Recharge the Sarge: How Lucas Glover, Congaree Golf Club are working to save local muni

·4 min read

What the golf world will see this week at the Palmetto Championship is a ruggedly splendid golf course etched into a South Carolina sand cap. But lost in that untamed beauty and the eventual competition will be what brings the game’s best players to this slice of the Lowcountry.

Every week on the PGA Tour features all manner of charitable priorities. It’s a central tenet of the Tour, but this week’s efforts are different. Not better or worse than any other week, just unique in the landscape.

It’s no accident that Congaree Golf Club landed in Jasper County. As idyllic as that sand-capped piece of property was for a links-like layout, the driving force behind the club was to make a difference in young lives that didn’t have the luxury of a country club membership and deep pockets.

It’s why Jasper County, the poorest county in South Carolina, was perfect.

Billionaire founder Dan Friedkin, along with the late Robert McNair, created the Global Golf Initiative to give talented high school players with limited means from around the globe a passport to college. The intense four-week program gives the would-be college players a crash course in golf instruction, education, fitness, recruiting and college prep.

Technically, there are just two members at Congaree, Friedkin and McNair. Everyone else is considered an ambassador, leaders in all manner of industries who don’t pay an initiation fee but instead are expected to donate their time and expertise.

Palmetto Championship at Congaree: Full-field tee times | Full coverage

For Lucas Glover, a three-time Tour winner and major champion, his mission materialized in April while he was practicing at Congaree before the RBC Heritage.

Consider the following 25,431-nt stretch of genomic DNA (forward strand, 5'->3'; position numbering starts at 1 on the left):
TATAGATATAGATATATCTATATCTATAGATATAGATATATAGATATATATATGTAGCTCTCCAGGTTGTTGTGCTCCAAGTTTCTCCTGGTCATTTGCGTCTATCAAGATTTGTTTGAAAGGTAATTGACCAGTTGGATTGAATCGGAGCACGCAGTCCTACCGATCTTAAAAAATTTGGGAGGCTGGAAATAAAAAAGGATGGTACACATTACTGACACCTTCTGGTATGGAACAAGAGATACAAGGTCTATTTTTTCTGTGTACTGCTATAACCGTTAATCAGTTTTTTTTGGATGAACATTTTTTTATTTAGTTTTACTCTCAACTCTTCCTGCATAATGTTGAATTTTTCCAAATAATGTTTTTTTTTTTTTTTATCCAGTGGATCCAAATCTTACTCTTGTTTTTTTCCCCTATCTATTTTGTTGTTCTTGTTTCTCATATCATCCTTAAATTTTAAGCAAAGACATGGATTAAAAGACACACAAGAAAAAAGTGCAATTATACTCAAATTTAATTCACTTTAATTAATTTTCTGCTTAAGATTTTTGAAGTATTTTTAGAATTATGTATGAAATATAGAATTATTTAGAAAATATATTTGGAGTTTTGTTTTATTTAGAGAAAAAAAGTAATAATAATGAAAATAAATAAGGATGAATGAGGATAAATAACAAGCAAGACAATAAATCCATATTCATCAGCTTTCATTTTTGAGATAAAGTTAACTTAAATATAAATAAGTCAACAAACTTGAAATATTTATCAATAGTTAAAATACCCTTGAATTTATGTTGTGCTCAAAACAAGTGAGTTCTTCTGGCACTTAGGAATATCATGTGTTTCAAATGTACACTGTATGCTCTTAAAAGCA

Before driving from Congaree to Hilton Head, Glover had dinner with Congaree’s managing director, John McNeely, and club ambassador Mac Barnhardt, who suggested Glover visit Sergeant Jasper Country Club, which is known locally as “The Sarge.”

The Congaree Foundation had recently purchased the “The Sarge,” which has been a staple in the community since the 1960s but was on the verge of going out of business.

“I’m South Carolina guy and the Congaree Foundation hit home with what they do with kids. And Jasper County doesn’t have a ton of golf courses, especially courses that the public can play, so it was just something to put my head into,” Glover said.

Congaree had donated extra turf grass to help nurse “The Sarge” back to life, but the irrigation system was well past its prime, and crews were struggling to water the course by hand with hoses.

“We saw one of the sprinklers was bubbling over and leaking and were like, something needs to be done. The infrastructure is there. They have a cool little clubhouse and a little back deck area, but the course is just in disrepair,” Glover said. “That’s basically the only place in that area of Jasper County where the public can play. Some of the high school teams that needed a place to play that’s where they were playing. I wanted to do something to help.”

Glover hatched the plan to donate money to help “Recharge the Sarge” by giving for every eagle and birdie he made at the RBC Heritage. Other players quickly joined the effort, including Stewart Cink, who won the Heritage, and Glover was able to donate about $17,000 to the club.

Within two weeks of the Heritage, crews at “The Sarge” had already started rebuilding the irrigation system.

“We saw it at work immediately, which was really cool,” Glover said.

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For Glover, who was born in Greenville, S.C., and attended Clemson, his work on the “Recharge the Sarge” project was about more than simply saving a golf course.

“Look at what The First Tee did years ago and next thing you know you have Scott Langley on Tour, he was the first player to go through The First Tee program to do that,” said Glover when asked how his work with “The Sarge” and the Congaree Foundation could impact golf development in Jasper County. “You can envision a player growing up at ‘The Sarge’ and eventually improving and being good enough to qualify for the Global Initiative at Congaree.

“Whether there’s golf involved or not they get kids in school which is ultimately what it’s all about.”

Congaree will play as advertised this week, a firm and fast test with stunning sight lines. As will the Tour players who chose to make a cameo at this week’s one-off stop.

But the more important story will be the legacy that this tournament and this club is creating.